‘Lessons for a new social settlement’ – publication of reports mark end of innovative five-year food project
9 June 2020
Children in Scotland has marked the completion of its long-running Food, Families, Futures (FFF) project with the publication of two reports evidencing the success and impact of the partnership.
FFF was developed by the charity in 2015 to address a major social issue: food insecurity and its links with wellbeing and education.
Working with families, communities and businesses, FFF supported after-school and holiday provision projects across Scotland, including in Glasgow, West Dunbartonshire, Perth and Kinross, East Lothian, Stirlingshire and Clackmannanshire.
Holiday clubs focused on the value of fun activities, eating together and community strength and since 2016, FFF has helped to drive the issues of food insecurity – and how local and national governments should respond – up the political agenda.
The reports are intended to provide legacy learning and evidence about FFF, giving an honest view of its successes and challenges, and practical insights for any community or organisation wanting to take forward similar work in future.
Relationships and renewal
Freelance writer and consultant Shelagh Young has produced Nourish to flourish - food, fun and family learning, an independent review and analysis of the project.
In the report, Shelagh praises FFF partners for harnessing “local energy and support… to kickstart kindness” and argues that their work “shows how to build stronger relationships and achieve valuable learning through making and sharing tasty, nutritious meals together”.
FFF is also highly relevant in the context of our ambitions for renewal following the pandemic. “Sustaining an exciting and effective family and community-led way of working so that it becomes the new social settlement will become one of Scotland’s greatest challenges,” Shelagh says.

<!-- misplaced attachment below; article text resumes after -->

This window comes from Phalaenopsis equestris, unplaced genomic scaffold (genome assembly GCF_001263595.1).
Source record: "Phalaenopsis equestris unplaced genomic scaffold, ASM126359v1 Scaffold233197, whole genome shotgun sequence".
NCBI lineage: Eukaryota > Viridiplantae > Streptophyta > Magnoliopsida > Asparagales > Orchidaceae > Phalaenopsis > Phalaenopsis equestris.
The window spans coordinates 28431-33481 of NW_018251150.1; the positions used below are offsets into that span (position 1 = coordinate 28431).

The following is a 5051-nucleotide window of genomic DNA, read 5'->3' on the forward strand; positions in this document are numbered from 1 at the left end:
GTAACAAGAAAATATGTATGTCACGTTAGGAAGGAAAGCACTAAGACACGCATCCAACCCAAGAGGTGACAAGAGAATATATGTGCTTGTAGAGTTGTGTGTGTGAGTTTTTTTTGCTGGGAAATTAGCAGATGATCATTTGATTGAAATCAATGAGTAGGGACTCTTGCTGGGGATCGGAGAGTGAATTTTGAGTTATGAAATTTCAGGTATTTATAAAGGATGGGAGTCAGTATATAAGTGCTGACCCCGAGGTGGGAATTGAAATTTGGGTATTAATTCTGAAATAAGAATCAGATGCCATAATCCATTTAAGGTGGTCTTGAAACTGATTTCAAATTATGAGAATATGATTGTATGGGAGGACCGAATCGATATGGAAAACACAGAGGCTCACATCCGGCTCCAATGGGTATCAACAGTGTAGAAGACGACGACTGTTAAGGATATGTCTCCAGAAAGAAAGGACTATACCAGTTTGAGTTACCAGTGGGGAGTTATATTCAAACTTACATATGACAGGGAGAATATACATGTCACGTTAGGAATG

The second report, aimed at strategic leadership, is Food, Families, Futures: Making positive change happen alongside families is by Children in Scotland’s Policy Manager (Participation & Engagement), Elaine Kerridge.
As well as highlighting the practice-based knowledge built up over four years working on the project, Elaine emphasizes core principles that have been vital to FFF, particularly participation. inclusion and a non-stigmatising, relationship-based approach to poverty.
“Within communities, establishing a trusting relationship is the essential starting point,” Elaine says. “As one Strategic Lead told us: ‘It needs to come from the families.’”
Carrying forward core principles
Children in Scotland CEO Jackie Brock said:
“These two completion reports held contribute to a powerful legacy of learning from the FFF project which we hope others will be able to take forward. We believe that the process of post-virus renewal for schools, communities and families can be informed by some the core principles of FFF which Shelagh and Elaine capture so well in their reports.
“Children in Scotland’s own learning, from policy development to communications, has been hugely strengthened by our experience of leading FFF, and we will be using that knowledge in our ongoing influencing work.
“The early response to the pandemic sees a growing consensus on why direct payments are the answer to families struggling with food insecurity, and how schools and community buildings can be used in a more imaginative, flexible and accessible way.
“There is also important learning about the false division between school and holidays, and how this could be broken down to build relationships and transform schools into through-the-year community assets.
“Most of all, there is learning for all of us about how any kind of project that seeks to address inequality or social justice at community level must be done with families not to them.
“I’d like to thank all our partners who’ve supported this project over the past five years – businesses, third sector groups, funders, local authorities, and most importantly the children and families who have been at the heart of FFF.”